• Ideas are submitted in writing, individually
  • Coordinator summarises ideas and distributes them back to the team anonymously
  • Team members are provided the opportunity to refine ideas and comments on pros and cons of other’s ideas
  • The coordinator continues this process until ideas are finalised and no further input is received
  • Sometimes, a clear decision will emerge from this process, but team members may be asked to vote on the clear favourites.

The anonymous contributions in this process seek to provide team member accountability, reduce anxiety and eliminate biases from dominant group members. Removing the need to schedule meetings can also fast track the decision making process. Premature decisions aren’t made before all ideas are shared with the group.

Traditionally this decision making technique has been lengthy, but employing digital tools to support the decision making process, especially around the feedback loop and voting process if required can certainly streamline the technique.

4. The Stepladder Technique

Similar to the Nominal Group and Delphi methods, the Stepladder Technique ensures that ideas are provided by a group, and evaluated. However, this method staggers the entry of team members to make a decision and a final decision is made collaboratively as a group.

Starting with two people who assess the problem or issue. Then one more member is added to the decision making team to present their ideas and discuss the issues. Members then continue to be added one at a time until everyone has become part of the discussion. They then work together to get an outcome, or decision.

Key factors to bear in mind include:

  • Allowing team members adequate time to consider the problem
  • New group members have the opportunity to speak first, before other’s ideas are presented
  • Discussion time for new ideas must be allowed for
  • Final solutions must wait until all group members are on board

The structure of this process allows similar positives to other team decision making techniques: team member accountability and eliminating biases from dominant group members. It also prevents decisions being made too hastily before everyone has a chance to participate. The feeling of collective decision making is often reported with this technique, as is high quality decision making.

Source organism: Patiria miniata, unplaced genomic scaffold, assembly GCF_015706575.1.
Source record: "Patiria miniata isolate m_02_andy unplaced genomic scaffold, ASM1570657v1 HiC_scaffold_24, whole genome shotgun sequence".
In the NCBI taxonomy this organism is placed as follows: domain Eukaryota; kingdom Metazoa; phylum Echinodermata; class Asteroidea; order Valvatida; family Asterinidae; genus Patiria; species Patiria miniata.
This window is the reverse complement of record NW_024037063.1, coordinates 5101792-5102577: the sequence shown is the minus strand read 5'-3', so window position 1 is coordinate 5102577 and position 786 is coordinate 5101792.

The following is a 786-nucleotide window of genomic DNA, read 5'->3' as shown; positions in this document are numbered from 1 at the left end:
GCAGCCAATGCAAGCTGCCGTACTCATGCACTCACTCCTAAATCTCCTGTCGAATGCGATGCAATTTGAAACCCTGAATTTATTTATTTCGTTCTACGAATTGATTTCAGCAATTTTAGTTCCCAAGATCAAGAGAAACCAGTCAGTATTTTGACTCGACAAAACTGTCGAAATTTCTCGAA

Using a digital tool such as Loomio can help support the Stepladder Technique. Setting up closed Threads or Groups, then slowly inviting more team members, can assist the step by step ideation of this approach. It can also ensure that all information is being captured in one place, and is transparent to the decision making team.

If these common group decision making techniques don’t appeal, there are some simple strategies you can apply to get the best quality decision making from your team. Try these tips in your next Loomio decision thread.

  1. Keep your groups smaller for important decisions - large groups tend to make biased decisions based on others in the group,
  2. Ensure your group has a diverse range of experience and opinions - generally diverse ideas generate better outcomes,
  3. Use a devil’s advocate - having someone actively challenge the ideas of others can ensure you’re making the right decisions for the right reasons,
  4. Gather individual opinions before sharing with a wider group - this can reduce bias in a group situation,
  5. Providing a safe place to speak out - you won’t generate good ideas without a safe place to share them (constructive criticism is key),
  6. Experts don’t necessarily make the best decision makers - they can be part of your decision making process but shouldn’t hold the only opinion,
  7. Collective responsibility - the final outcome and decision making process should feel like everyone’s journey.

Keen to learn more? You can trial Loomio free for 30 days - see how it could support your team decision making today.